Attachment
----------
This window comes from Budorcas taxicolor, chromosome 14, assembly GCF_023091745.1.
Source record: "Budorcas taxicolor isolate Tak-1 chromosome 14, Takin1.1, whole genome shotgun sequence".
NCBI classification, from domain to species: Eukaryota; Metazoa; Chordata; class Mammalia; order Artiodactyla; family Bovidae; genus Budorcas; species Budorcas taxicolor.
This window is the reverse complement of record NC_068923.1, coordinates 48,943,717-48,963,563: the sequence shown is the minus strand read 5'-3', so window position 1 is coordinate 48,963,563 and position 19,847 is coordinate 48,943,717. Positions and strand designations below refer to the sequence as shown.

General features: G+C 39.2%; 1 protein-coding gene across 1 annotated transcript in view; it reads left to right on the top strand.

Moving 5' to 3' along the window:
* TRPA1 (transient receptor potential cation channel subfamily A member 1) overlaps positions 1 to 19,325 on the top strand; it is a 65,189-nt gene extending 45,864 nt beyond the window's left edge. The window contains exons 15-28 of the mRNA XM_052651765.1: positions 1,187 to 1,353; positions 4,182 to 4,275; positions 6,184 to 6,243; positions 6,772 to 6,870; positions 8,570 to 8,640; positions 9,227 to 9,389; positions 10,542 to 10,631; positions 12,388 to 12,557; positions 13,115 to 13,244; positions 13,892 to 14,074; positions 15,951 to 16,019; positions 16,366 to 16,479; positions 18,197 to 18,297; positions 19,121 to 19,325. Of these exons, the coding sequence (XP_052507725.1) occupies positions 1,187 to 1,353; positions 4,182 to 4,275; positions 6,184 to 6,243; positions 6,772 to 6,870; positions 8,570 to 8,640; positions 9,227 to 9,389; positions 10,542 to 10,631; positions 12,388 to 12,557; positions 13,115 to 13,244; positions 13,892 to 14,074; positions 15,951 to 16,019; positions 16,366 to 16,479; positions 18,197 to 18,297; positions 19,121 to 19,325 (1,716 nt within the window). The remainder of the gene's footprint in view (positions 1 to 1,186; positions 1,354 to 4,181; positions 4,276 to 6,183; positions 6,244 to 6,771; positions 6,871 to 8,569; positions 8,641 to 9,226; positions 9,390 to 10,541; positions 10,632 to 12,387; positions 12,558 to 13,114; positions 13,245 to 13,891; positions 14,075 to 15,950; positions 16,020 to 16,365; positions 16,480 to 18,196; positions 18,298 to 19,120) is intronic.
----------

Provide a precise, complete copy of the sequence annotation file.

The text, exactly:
This window comes from Budorcas taxicolor, chromosome 14, assembly GCF_023091745.1.
Source record: "Budorcas taxicolor isolate Tak-1 chromosome 14, Takin1.1, whole genome shotgun sequence".
NCBI classification, from domain to species: Eukaryota; Metazoa; Chordata; class Mammalia; order Artiodactyla; family Bovidae; genus Budorcas; species Budorcas taxicolor.
This window is the reverse complement of record NC_068923.1, coordinates 48,943,717-48,963,563: the sequence shown is the minus strand read 5'-3', so window position 1 is coordinate 48,963,563 and position 19,847 is coordinate 48,943,717. Positions and strand designations below refer to the sequence as shown.

General features: G+C 39.2%; 1 protein-coding gene across 1 annotated transcript in view; it reads left to right on the top strand.

Moving 5' to 3' along the window:
* TRPA1 (transient receptor potential cation channel subfamily A member 1) overlaps positions 1 to 19,325 on the top strand; it is a 65,189-nt gene extending 45,864 nt beyond the window's left edge. The window contains exons 15-28 of the mRNA XM_052651765.1: positions 1,187 to 1,353; positions 4,182 to 4,275; positions 6,184 to 6,243; positions 6,772 to 6,870; positions 8,570 to 8,640; positions 9,227 to 9,389; positions 10,542 to 10,631; positions 12,388 to 12,557; positions 13,115 to 13,244; positions 13,892 to 14,074; positions 15,951 to 16,019; positions 16,366 to 16,479; positions 18,197 to 18,297; positions 19,121 to 19,325. Of these exons, the coding sequence (XP_052507725.1) occupies positions 1,187 to 1,353; positions 4,182 to 4,275; positions 6,184 to 6,243; positions 6,772 to 6,870; positions 8,570 to 8,640; positions 9,227 to 9,389; positions 10,542 to 10,631; positions 12,388 to 12,557; positions 13,115 to 13,244; positions 13,892 to 14,074; positions 15,951 to 16,019; positions 16,366 to 16,479; positions 18,197 to 18,297; positions 19,121 to 19,325 (1,716 nt within the window). The remainder of the gene's footprint in view (positions 1 to 1,186; positions 1,354 to 4,181; positions 4,276 to 6,183; positions 6,244 to 6,771; positions 6,871 to 8,569; positions 8,641 to 9,226; positions 9,390 to 10,541; positions 10,632 to 12,387; positions 12,558 to 13,114; positions 13,245 to 13,891; positions 14,075 to 15,950; positions 16,020 to 16,365; positions 16,480 to 18,196; positions 18,298 to 19,120) is intronic.